In this lesson we’re looking at how to use comparatives in English.
You’ll learn all the ways to form comparative adjectives , and the most popular irregular comparatives. If you’re happy with these rules already, we’ve got two other free comparative lessons that you can find here and here.
Have fun with the lesson, and don’t forget to try the quizzes by clicking on their links below
What are comparatives?
Have a look at these examples:
The adjectives healthier, tastier and faster, are comparative adjectives.
We could have a burger or a salad for lunch. Salad is healthier but burgers are tastier.
Driving is faster than taking the bus.
For one-syllable words we add +ER:
thin → thinner
fast → faster
dark → darker
large → larger
big → bigger
slow → slower
Notice that a word that already ends in E (like large) is turned into a comparative by adding just +R.
Also, one-syllable words that end in one vowel and one consonant (like big, thin or fat) have their last consonant doubled before adding +ER.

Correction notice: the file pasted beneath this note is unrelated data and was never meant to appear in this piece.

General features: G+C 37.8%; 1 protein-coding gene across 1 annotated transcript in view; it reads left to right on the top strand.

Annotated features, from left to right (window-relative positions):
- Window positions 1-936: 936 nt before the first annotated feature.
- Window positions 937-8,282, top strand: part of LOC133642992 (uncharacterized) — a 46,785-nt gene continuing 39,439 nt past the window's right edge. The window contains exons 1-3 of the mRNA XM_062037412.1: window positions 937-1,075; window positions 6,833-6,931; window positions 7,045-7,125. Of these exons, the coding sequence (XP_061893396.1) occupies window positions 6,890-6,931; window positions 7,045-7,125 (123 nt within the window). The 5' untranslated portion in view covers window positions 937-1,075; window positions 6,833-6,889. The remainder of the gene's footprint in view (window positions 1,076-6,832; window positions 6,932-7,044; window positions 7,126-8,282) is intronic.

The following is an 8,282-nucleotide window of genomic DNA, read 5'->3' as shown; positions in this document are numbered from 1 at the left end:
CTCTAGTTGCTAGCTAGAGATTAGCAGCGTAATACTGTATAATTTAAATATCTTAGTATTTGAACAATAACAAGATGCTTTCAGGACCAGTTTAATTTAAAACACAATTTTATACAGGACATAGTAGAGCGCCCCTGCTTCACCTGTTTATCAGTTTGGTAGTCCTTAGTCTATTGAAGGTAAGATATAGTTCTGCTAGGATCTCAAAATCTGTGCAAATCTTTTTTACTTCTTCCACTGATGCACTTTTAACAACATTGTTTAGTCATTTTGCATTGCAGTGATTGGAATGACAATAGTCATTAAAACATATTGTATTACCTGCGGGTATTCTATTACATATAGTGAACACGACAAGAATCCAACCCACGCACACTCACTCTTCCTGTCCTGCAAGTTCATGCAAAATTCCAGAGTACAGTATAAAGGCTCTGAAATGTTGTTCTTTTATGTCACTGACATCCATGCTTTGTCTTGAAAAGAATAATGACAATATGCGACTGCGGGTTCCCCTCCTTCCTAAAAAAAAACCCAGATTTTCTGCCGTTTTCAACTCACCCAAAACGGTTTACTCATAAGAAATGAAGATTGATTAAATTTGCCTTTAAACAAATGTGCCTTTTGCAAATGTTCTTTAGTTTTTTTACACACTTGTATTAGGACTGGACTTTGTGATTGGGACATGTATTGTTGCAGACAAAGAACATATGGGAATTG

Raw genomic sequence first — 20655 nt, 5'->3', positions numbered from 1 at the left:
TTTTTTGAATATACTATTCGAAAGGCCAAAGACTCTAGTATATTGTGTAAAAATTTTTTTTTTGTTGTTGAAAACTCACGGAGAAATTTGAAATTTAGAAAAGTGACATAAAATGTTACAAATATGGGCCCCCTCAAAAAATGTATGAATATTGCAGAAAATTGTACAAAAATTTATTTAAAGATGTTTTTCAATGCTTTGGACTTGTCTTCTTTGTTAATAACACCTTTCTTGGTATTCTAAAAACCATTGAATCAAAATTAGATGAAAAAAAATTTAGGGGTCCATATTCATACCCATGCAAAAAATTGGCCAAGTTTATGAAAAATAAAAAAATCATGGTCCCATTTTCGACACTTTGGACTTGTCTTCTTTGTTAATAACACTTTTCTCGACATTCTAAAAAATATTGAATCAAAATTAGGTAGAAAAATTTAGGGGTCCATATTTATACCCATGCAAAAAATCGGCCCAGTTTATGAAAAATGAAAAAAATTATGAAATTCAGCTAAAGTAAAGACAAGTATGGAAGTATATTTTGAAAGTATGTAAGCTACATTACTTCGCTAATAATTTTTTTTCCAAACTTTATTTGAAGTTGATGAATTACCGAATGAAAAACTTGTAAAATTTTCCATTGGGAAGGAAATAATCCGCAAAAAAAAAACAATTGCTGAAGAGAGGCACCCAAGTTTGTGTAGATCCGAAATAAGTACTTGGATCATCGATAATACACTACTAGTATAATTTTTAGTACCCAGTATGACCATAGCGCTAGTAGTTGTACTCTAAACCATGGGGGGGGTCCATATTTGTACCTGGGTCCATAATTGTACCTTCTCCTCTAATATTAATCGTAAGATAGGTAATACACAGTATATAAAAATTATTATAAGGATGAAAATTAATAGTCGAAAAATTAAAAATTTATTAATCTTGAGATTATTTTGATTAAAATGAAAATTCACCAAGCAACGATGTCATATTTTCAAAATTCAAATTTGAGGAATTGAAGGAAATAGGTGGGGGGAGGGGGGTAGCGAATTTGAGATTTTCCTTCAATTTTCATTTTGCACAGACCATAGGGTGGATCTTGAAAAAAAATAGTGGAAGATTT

For two-syllable words that end in Y, we take out the Y and add +IER:
happy → happier
pretty → prettier
ugly → uglier
smelly → smellier
nasty → nastier
easy → easier
For words with two or more syllables that do not end in Y, we add more +:
sensitive → more sensitive
difficult → more difficult
able → more able
willing → more willing
complicated → more complicated
reliable → more reliable
Sometimes you can use +ER or more + with two-syllable words, but only with certain words:
This road is narrower/more narrow than the other one. This quiz is simpler/more simple than the last one. Let's go in here, it's quieter/more quiet.
Irregular comparative forms
Some adjectives and adverbs have irregular comparative forms:
Good/well → better:
Are you feeling better than yesterday?
You're much better than last time.
Bad/badly → worse:
My back is worse since you massaged it!
His results are worse than last year.
Far → further:
It was a long hike, further than I expected!